The Washington Post

Which lawmakers donated money after the government shutdown? Find out here.

[posttv url="http://www.washingtonpost.com/posttv/politics/did-your-lawmaker-donate-money-after-the-shutdown/2014/02/27/19b83faa-9fe7-11e3-878c-65222df220eb_video.html" ]

Editor's note: Several lawmakers have responded to The Post's inquiries following the production of this video.

Remember last fall when hundreds of lawmakers vowed not to accept their salaries for time served during the government shutdown? Our reporting on the trend generated strong reactions from readers, who overwhelmingly asked one thing: Show us the proof.

Well, now we can.

Of the 237 lawmakers who originally said they wouldn't accept their pay, nearly 150 have responded. The tables below show that dozens of lawmakers ended up donating money to nonprofit groups in their districts and home states. Another 14 lawmakers sent back money to the U.S. Treasury to help pay down the federal deficit. Dozens more kept their pay because they had planned to donate only if federal workers and congressional staffers weren’t retroactively paid for time served during the shutdown. Congress eventually voted to pay those workers.

So what did your lawmakers do? Did they even participate? Scan the tables below -- and if you have information on a lawmaker not listed, please let us know and we'll update the charts.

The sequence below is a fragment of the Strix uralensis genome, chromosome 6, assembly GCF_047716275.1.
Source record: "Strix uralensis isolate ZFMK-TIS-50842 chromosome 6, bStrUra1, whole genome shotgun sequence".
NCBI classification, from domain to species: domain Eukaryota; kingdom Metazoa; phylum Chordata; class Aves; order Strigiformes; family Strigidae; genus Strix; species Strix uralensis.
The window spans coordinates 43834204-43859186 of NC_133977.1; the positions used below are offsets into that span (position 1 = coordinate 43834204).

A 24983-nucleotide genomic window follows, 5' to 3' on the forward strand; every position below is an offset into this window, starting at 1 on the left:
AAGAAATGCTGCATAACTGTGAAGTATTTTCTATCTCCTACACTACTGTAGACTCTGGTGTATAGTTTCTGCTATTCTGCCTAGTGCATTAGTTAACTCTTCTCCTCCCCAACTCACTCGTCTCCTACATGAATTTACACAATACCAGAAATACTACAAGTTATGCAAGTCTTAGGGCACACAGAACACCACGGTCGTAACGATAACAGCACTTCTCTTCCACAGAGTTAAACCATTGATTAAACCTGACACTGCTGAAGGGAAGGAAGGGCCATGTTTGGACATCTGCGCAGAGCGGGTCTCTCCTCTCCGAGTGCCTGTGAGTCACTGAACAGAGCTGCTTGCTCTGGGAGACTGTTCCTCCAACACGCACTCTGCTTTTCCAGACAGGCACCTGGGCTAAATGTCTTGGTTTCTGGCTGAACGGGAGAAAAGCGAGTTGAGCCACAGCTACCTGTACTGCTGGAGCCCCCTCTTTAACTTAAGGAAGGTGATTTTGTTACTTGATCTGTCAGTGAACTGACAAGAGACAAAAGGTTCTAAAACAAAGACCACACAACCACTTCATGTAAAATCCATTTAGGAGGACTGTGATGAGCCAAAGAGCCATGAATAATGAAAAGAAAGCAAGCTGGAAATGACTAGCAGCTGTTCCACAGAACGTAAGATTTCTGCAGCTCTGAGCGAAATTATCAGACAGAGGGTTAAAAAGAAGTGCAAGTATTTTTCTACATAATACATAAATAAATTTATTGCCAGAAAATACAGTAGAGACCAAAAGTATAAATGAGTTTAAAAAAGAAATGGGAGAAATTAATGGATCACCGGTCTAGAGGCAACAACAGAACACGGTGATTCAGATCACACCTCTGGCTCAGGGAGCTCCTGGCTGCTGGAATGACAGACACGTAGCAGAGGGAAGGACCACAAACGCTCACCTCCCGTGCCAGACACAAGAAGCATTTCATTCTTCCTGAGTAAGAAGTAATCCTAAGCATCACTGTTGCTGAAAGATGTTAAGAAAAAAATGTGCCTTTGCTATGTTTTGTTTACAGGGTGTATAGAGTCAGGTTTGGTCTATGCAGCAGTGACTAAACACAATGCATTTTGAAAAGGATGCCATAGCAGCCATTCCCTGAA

Read more about this project here.

Ed O’Keefe is covering the 2016 presidential campaign, with a focus on Jeb Bush and other Republican candidates. He's covered presidential and congressional politics since 2008. Off the trail, he's covered Capitol Hill, federal agencies and the federal workforce, and spent a brief time covering the war in Iraq.

The Freddie Gray case

Please provide a valid email address.

You’re all set!

Campaign 2016 Email Updates

Please provide a valid email address.

You’re all set!
Comments
Show Comments
The Republicans debate Saturday night. The New Hampshire primary is on Feb. 9. Get caught up on the race.
Heading into the next debate...
Donald Trump returns to the Republican presidential debate stage Saturday night. Marco Rubio arrives as a sudden star, but fending off ferocious attacks from his rivals. Still glowing from his Iowa victory, Ted Cruz is trying to consolidate conservative support, while Ben Carson is struggling to avoid being typecast as the dead man walking.
Listen
Play Video
New Hampshire polling averages
Donald Trump holds a commanding lead in the next state to vote, but Marco Rubio has recently seen a jump in his support, according to polls.
New Hampshire polling averages
A victory in New Hampshire revitalized Hillary Clinton's demoralized campaign in 2008. But this time, she's trailing Bernie Sanders, from neighboring Vermont. She's planning to head Sunday to Flint, Mich., where a cost-saving decision led to poisonous levels of lead in the water of the poor, heavily black, rust-belt city. 
56% 36%
Upcoming debates
Feb. 6: GOP debate

on ABC News, in Manchester, N.H.

Feb. 11: Democratic debate

on PBS, in Wisconsin

Feb 13: GOP debate

on CBS News, in South Carolina

Campaign 2016
State of the race

To keep reading, please enter your email address.

You’ll also receive from The Washington Post:
  • A free 6-week digital subscription
  • Our daily newsletter in your inbox

Please enter a valid email address

I have read and agree to the Terms of Service and Privacy Policy.

Please indicate agreement.

Thank you.

Check your inbox. We’ve sent an email explaining how to set up an account and activate your free digital subscription.